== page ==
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The early modern artists who tried to study abroad

30 May 2023

From the June 2023 issue of Apollo. Preview and subscribe here.

A book titled Europe Views the World is inevitably going to inspire debates on decolonising art history, and so it should. Larry Silver’s book is a bold attempt to provide what he begins by labelling a ‘Preface to an early modern global art history’: the book offers an overview of visual – mainly painted and printed – artworks, or ‘views’, by predominantly northern European artists, from c. 1500 to 1700.

It is composed of chapters on representations of, primarily, geographical regions – the Americas, Africa, Asia, India and East Asia – plus separate accounts of monsters in the medieval imagination, depictions of Muslims and concluding reflections on what Silver calls the ‘New 18th Century’. Much of what is here will be familiar to many: Dürer’s depiction of Turks, indigenous Americans engraved by Theodor de Bry, and orientalist paintings and drawings by Rubens and Rembrandt. One of the more interesting aspects of the book is the inclusion of a final ‘In Response’ section at the end of each chapter, detailing how the various regions responded to European art.

Silver begins by outlining the visualisation of myths of monsters and aliens in the medieval European imagination, focusing on the ‘wild man’ trope and concluding with stereotypical portrayals of Jews in devotional images such as The Fountain of Grace (c. 1440–50), attributed to the studio of Jan van Eyck. He then moves to consider how the representation of Muslims shifts from the figure of the Saracen to the Turk, and in particular Dürer’s responses, mixing ‘fear and loathing towards a formidable enemy’ – the rise of Islam and Ottoman imperialism – together with ‘a fascinated, careful observation of those same exotic neighbours’. The chapter on the Americas is disappointingly limited, with much on cannibalism, but surprising in its omissions: although the Elizabethan artist and colonial governor John White is mentioned, his extensive drawings of Algonquin life and customs during the failed settlement at Roanoke in the 1580s are neither discussed nor reproduced.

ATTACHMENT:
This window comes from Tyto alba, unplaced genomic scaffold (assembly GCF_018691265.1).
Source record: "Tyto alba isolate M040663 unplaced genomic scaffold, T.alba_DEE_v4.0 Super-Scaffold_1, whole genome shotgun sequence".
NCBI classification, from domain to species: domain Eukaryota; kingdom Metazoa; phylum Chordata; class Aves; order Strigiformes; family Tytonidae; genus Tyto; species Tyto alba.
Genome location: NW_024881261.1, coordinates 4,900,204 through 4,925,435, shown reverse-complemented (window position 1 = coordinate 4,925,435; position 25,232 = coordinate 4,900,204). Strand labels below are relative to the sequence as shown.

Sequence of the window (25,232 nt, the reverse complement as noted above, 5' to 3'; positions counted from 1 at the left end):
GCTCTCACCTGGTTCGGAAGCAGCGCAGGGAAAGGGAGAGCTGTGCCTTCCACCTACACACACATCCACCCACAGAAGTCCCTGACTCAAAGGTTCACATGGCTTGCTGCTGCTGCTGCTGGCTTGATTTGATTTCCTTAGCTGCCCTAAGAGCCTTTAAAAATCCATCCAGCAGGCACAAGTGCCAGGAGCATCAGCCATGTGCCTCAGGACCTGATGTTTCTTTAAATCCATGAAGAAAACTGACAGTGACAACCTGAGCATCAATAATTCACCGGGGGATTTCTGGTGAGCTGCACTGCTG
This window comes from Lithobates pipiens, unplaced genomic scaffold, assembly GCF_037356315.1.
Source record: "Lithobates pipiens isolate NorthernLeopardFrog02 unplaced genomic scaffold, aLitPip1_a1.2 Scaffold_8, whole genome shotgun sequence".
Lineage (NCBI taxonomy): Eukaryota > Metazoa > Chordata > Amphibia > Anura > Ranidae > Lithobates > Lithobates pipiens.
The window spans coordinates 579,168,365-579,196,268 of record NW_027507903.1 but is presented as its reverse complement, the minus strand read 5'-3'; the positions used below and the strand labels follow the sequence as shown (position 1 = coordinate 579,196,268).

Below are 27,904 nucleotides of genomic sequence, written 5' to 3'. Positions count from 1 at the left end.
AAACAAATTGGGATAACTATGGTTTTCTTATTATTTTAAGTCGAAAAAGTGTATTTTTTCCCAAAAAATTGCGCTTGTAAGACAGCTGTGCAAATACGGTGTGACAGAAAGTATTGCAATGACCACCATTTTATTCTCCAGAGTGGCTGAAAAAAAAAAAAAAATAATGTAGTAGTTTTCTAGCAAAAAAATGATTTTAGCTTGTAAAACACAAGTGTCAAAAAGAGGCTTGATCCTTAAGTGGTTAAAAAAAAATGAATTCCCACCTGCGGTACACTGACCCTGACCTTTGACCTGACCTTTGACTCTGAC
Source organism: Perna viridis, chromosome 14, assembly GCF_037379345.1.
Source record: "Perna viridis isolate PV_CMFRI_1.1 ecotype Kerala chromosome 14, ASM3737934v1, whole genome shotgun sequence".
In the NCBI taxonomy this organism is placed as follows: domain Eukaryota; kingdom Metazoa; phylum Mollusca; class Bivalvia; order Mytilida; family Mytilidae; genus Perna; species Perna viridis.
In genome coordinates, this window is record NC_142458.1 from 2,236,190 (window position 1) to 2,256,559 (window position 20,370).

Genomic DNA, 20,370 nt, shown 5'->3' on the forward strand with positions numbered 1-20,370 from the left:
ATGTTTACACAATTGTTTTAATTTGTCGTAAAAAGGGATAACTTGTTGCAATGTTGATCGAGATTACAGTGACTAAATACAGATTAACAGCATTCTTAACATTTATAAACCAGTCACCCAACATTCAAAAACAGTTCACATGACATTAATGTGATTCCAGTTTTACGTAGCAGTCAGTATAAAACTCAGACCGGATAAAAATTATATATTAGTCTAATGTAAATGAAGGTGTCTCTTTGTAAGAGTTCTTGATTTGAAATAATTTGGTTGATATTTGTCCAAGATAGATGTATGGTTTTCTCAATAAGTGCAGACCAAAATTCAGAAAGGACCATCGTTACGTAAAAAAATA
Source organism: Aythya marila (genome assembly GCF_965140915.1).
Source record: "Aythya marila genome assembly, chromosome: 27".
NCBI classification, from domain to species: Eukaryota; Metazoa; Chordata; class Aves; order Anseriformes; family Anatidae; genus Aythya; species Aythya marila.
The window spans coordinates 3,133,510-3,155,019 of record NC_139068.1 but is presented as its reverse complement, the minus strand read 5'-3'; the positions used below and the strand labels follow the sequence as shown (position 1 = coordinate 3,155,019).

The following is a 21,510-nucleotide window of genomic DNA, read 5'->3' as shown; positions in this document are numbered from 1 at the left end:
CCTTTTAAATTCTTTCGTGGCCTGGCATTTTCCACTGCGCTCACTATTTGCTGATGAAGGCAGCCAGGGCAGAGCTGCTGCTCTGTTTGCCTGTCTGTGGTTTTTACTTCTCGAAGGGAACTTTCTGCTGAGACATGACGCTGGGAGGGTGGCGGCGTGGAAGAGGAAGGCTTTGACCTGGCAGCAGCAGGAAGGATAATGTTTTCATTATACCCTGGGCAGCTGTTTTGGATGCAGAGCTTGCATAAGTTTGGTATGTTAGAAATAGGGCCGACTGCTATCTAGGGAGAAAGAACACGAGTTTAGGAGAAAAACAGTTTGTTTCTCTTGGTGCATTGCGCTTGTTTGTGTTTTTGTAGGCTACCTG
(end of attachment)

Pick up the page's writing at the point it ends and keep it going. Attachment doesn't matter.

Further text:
The African chapter is particularly sparse, jumping from Bosch’s Adoration of the Magi (1494) to Dürer’s drawing of an African maid (1521), probably a slave, to Rembrandt’s sketch Head of a Black Woman (c. 1630) and Dirk Valkenburg’s deeply troubling, semi-pornographic painting of the life of enslaved Africans in the Dutch colony of Suriname, Slave Dance (1707).

The Turkish Family (c. 1496) Albrecht Dürer. Metropolitan Museum of Art, New York

The chapter on India acknowledges a much longer history of Western engagement, percolated through Hellenic culture. It is arguably the most interesting section of the book, trying to understand European visual responses to Hinduism, and reproducing some intriguing early German woodcuts by Jörg Breu, Hans Burgkmair and, almost inevitably, Dürer’s Rhinoceros (1515). It ends with Joan Blaeu’s map of Asia (1667), depicting Asian inhabitants in the page margins, to make the point that in just 170 years European views of Asia had gone from the monstrous races shown in the Nuremberg Chronicle (1493) to the commercial opportunities represented by the people and cities on Blaeu’s map. The final geographical chapter, titled ‘East Asia’, is far less successful, as it only really describes European views of China and Japan, with no mention of the rich variety of visual material on the Indian and Pacific oceans, nor the representation of the European imperial competition for the spice-producing islands of the Moluccas; it is remarkable that Magellan’s first circumnavigation of the globe (1519–22) is mentioned only once, in passing, and Antonio Pigafetta’s drawings not at all (throughout the book there is a fixation on printed material at the expense of rich and varied manuscript materials).